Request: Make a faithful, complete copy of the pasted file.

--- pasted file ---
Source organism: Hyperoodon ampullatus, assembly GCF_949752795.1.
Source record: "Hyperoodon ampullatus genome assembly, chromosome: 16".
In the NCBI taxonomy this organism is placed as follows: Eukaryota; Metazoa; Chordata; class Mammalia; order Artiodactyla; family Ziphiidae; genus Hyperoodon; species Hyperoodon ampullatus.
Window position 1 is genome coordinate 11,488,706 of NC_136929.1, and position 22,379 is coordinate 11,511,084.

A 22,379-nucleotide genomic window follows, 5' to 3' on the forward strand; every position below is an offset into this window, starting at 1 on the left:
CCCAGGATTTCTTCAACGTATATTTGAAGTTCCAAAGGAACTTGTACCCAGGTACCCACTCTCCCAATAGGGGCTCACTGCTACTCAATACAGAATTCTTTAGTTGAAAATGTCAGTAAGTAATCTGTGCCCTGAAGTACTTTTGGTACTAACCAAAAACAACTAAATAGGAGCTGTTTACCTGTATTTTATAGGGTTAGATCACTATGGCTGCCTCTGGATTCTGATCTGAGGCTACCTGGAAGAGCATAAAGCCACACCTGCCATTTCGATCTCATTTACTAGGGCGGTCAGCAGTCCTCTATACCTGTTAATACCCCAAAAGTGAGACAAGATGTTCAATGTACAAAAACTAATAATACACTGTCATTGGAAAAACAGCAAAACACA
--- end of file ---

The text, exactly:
Source organism: Hyperoodon ampullatus, assembly GCF_949752795.1.
Source record: "Hyperoodon ampullatus genome assembly, chromosome: 16".
In the NCBI taxonomy this organism is placed as follows: Eukaryota; Metazoa; Chordata; class Mammalia; order Artiodactyla; family Ziphiidae; genus Hyperoodon; species Hyperoodon ampullatus.
Window position 1 is genome coordinate 11,488,706 of NC_136929.1, and position 22,379 is coordinate 11,511,084.

A 22,379-nucleotide genomic window follows, 5' to 3' on the forward strand; every position below is an offset into this window, starting at 1 on the left:
CCCAGGATTTCTTCAACGTATATTTGAAGTTCCAAAGGAACTTGTACCCAGGTACCCACTCTCCCAATAGGGGCTCACTGCTACTCAATACAGAATTCTTTAGTTGAAAATGTCAGTAAGTAATCTGTGCCCTGAAGTACTTTTGGTACTAACCAAAAACAACTAAATAGGAGCTGTTTACCTGTATTTTATAGGGTTAGATCACTATGGCTGCCTCTGGATTCTGATCTGAGGCTACCTGGAAGAGCATAAAGCCACACCTGCCATTTCGATCTCATTTACTAGGGCGGTCAGCAGTCCTCTATACCTGTTAATACCCCAAAAGTGAGACAAGATGTTCAATGTACAAAAACTAATAATACACTGTCATTGGAAAAACAGCAAAACACA